Three proposed tweaks to ASHRAE’s ventilation standard open for comment

By: April 6th, 2018 Email This Post Print This Post

The American Society of Heating, Refrigerating and Air-Conditioning Engineers (ASHRAE) is now accepting public comment on a trio of proposed changes to ANSI/ASHRAE/ASHE Standard 170-2017, Ventilation of Health Care Facilities.

Addendum o to Standard 170-2017 is scheduled for public comment until May 7. This “voluntary risk-based approach” to establish “operational ventilation rates for spaces” calls for infection control and prevention professionals to segregate infected persons to both protect them and prevent them from putting others at risk.

Addendum p to Standard 170-2017, also scheduled for public comment until May 7, would update Table 7.1 by, amongst other things, moving requirements for Residential Health, Care, and Support spaces to a new table in a different addendum; relocating and updating filtration requirements; and also revising the “space name terminology, table organization, and subheadings to better correlate with” 2014 FGI Guidelines for Design and Construction of Hospitals and Outpatient Facilities.

Addendum q to Standard 170-2017, scheduled for comment until April 22, would change the scope of the standard by including “resident” to differentiate from “patient” in residential health applications and by clarifying that the standard addresses more than outside air quantities and that it does not establish “comprehensive thermal comfort design requirements,” which are addressed in Standard 55.

This is just a summary of the proposed changes. To access these public review drafts, see a full rundown, and comment, visit ASHRAE’s online database.

CDC calls for ‘aggressive approach’ after ‘nightmare bacteria’ found in many states

By: April 5th, 2018 Email This Post Print This Post

The Centers for Disease Control and Prevention (CDC) sounded the alarm this week after it found that “nightmare bacteria” capable of resisting most antibiotics have popped up across the country. But officials also expressed optimism that “an aggressive approach can snuff them out” before those germs become widespread.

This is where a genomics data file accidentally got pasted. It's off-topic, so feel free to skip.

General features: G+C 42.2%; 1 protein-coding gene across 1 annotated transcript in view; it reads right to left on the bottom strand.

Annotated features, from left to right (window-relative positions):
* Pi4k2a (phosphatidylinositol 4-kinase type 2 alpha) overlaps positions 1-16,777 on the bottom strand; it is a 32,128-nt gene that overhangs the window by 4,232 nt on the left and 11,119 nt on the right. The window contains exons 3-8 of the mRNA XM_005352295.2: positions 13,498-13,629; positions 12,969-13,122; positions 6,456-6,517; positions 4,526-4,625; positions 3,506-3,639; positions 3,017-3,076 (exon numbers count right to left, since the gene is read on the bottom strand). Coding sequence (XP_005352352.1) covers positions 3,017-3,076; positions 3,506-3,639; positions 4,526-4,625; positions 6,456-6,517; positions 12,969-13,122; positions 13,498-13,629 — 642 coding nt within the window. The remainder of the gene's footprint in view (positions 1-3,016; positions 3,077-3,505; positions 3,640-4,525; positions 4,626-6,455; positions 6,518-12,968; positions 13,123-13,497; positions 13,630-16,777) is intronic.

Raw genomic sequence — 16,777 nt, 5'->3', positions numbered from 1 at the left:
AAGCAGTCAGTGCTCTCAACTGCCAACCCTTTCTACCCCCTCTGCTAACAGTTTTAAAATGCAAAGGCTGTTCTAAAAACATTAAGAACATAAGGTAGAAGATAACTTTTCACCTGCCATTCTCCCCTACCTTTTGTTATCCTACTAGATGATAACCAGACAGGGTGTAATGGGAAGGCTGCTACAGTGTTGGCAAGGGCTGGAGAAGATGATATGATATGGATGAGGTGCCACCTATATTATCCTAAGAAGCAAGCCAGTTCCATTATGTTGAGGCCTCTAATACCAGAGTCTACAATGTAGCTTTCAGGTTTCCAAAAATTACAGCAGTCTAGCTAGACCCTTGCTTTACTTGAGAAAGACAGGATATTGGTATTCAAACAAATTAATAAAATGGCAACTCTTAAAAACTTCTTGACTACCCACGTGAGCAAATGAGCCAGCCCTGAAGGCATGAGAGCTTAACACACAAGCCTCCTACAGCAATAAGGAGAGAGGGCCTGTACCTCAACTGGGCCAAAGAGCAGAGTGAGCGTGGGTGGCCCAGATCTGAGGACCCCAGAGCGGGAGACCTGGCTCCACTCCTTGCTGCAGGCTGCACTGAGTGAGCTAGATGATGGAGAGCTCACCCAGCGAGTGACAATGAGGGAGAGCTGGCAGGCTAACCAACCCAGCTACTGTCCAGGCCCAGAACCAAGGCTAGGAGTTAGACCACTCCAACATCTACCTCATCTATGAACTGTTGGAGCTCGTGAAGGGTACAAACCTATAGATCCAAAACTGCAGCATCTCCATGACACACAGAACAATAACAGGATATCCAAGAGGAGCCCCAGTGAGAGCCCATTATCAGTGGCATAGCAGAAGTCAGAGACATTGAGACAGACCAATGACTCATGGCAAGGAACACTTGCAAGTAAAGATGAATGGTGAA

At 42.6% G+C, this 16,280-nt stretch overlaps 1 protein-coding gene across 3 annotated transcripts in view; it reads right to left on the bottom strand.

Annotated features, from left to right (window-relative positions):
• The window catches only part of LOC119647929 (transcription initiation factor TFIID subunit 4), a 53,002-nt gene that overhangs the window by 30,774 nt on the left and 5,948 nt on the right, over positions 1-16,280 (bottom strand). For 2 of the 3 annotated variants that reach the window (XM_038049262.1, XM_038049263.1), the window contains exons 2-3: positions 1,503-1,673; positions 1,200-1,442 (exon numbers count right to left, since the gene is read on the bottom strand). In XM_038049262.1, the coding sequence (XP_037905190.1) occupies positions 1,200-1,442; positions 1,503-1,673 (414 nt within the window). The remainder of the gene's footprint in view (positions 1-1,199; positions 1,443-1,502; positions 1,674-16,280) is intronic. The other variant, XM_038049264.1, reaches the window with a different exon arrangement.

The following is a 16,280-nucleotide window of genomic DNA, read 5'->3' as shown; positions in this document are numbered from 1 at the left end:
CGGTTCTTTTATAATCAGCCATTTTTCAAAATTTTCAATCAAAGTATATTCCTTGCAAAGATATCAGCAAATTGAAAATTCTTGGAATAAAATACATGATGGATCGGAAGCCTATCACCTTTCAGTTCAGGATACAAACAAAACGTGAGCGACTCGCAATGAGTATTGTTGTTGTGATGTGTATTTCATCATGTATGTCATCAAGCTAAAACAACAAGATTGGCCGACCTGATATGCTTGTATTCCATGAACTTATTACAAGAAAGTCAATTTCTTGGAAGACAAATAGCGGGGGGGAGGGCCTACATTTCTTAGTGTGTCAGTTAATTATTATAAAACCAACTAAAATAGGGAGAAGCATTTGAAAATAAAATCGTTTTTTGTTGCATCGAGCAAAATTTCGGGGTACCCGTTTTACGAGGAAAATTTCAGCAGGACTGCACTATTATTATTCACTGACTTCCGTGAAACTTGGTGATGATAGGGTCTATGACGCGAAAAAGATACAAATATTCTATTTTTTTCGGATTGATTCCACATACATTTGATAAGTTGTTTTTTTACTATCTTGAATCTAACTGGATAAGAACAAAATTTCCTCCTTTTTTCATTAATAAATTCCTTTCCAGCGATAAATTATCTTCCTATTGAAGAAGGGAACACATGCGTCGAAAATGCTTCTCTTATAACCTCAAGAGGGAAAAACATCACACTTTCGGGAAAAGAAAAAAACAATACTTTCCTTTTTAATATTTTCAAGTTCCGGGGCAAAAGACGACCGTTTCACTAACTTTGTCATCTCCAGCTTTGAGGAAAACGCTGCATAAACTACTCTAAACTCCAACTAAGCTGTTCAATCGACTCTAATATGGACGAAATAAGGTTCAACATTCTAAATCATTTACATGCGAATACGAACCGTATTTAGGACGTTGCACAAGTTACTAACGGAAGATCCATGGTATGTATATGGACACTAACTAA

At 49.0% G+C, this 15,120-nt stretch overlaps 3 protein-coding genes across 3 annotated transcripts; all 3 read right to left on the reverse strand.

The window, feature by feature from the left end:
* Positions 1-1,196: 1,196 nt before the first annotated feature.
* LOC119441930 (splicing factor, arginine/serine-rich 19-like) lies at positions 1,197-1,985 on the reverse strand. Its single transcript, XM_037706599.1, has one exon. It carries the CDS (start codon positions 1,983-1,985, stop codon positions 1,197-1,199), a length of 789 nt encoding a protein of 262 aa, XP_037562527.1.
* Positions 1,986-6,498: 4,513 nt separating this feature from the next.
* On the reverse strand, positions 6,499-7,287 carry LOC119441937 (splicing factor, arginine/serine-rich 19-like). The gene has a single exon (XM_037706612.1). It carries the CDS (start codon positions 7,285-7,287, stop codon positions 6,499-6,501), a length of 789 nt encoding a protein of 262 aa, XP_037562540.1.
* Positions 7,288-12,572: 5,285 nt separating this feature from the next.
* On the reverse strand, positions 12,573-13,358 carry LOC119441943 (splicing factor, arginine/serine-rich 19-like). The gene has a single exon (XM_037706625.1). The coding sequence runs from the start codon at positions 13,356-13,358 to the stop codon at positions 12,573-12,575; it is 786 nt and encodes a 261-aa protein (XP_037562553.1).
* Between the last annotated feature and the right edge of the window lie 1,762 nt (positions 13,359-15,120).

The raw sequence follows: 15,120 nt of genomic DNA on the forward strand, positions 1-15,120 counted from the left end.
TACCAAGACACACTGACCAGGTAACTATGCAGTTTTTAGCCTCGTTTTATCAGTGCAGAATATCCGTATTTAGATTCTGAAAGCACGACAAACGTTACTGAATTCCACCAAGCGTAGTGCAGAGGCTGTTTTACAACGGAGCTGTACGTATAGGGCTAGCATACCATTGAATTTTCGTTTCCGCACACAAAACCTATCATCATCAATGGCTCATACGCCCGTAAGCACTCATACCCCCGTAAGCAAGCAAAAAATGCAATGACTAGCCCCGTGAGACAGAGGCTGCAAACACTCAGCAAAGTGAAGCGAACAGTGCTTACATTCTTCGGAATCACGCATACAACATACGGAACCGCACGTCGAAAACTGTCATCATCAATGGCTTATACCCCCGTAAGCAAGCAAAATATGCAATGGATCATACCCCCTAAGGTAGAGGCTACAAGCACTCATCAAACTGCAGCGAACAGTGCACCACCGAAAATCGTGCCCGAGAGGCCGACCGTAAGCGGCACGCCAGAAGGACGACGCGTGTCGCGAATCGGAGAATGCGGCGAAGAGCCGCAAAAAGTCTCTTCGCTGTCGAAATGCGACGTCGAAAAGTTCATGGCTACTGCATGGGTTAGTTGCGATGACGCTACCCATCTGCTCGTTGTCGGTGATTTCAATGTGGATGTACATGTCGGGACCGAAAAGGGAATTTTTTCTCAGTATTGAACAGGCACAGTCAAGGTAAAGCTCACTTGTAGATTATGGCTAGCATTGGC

That new Vital Signs report released by CDC this week said that U.S. health departments found 221 cases of germs with “unusual antibiotic resistance genes” during 2017. Those germs include those that cannot be killed by all or most antibiotics, are not common to a geographic area or the U.S., or have specific genes that enable them to spread their resistance to other germs, according to a CDC release.

“The bottom line is that resistance genes with the capacity to turn regular germs into nightmare bacteria have been introduced into many states,” Anne Schuchat, MD, CDC’s principal deputy director, said Tuesday during a conference call with media. “But with an aggressive response, we have been able to stomp them out promptly and stop their spread between people, between facilities and between other germs.”

Antibiotic-resistant germs kill more than 23,000 Americans each year and approximately 2 million Americans are sickened by antibiotic-resistant germs annually. “As fast as we have run to slow resistance, some germs have outpaced us,” said Schuchat. “We have had some success, but it just isn’t enough to turn the tide. We need to do more and we need to do it faster and earlier with each new antibiotic resistance threat.”

The CDC’s Antibiotic Resistance Lab worked with local health departments to deploy a containment strategy to stop the spread of antibiotic resistance. The first step is rapid identification of new or rare threats; after a germ with unusual resistance is detected, healthcare facilities must quickly isolate patients and begin aggressive infection control and screening actions, according to the CDC release.

“CDC’s study found several dangerous pathogens, hiding in plain sight, that can cause infections that are difficult or impossible to treat,” stated Schuchat. “It’s reassuring to see that state and local experts, using our containment strategy, identified and stopped these resistant bacteria before they had the opportunity to spread.”